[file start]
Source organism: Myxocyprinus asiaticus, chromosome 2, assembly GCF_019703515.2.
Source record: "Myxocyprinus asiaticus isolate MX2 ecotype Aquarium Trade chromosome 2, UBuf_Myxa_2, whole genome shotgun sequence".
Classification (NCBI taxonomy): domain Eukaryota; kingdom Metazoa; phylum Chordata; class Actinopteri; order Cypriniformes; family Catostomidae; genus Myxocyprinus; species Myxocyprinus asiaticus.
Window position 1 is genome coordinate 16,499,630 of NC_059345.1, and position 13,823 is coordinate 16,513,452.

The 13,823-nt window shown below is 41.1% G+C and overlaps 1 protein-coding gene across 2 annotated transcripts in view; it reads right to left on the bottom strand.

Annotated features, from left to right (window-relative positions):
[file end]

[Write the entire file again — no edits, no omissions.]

Source organism: Myxocyprinus asiaticus, chromosome 2, assembly GCF_019703515.2.
Source record: "Myxocyprinus asiaticus isolate MX2 ecotype Aquarium Trade chromosome 2, UBuf_Myxa_2, whole genome shotgun sequence".
Classification (NCBI taxonomy): domain Eukaryota; kingdom Metazoa; phylum Chordata; class Actinopteri; order Cypriniformes; family Catostomidae; genus Myxocyprinus; species Myxocyprinus asiaticus.
Window position 1 is genome coordinate 16,499,630 of NC_059345.1, and position 13,823 is coordinate 16,513,452.

The 13,823-nt window shown below is 41.1% G+C and overlaps 1 protein-coding gene across 2 annotated transcripts in view; it reads right to left on the bottom strand.

Annotated features, from left to right (window-relative positions):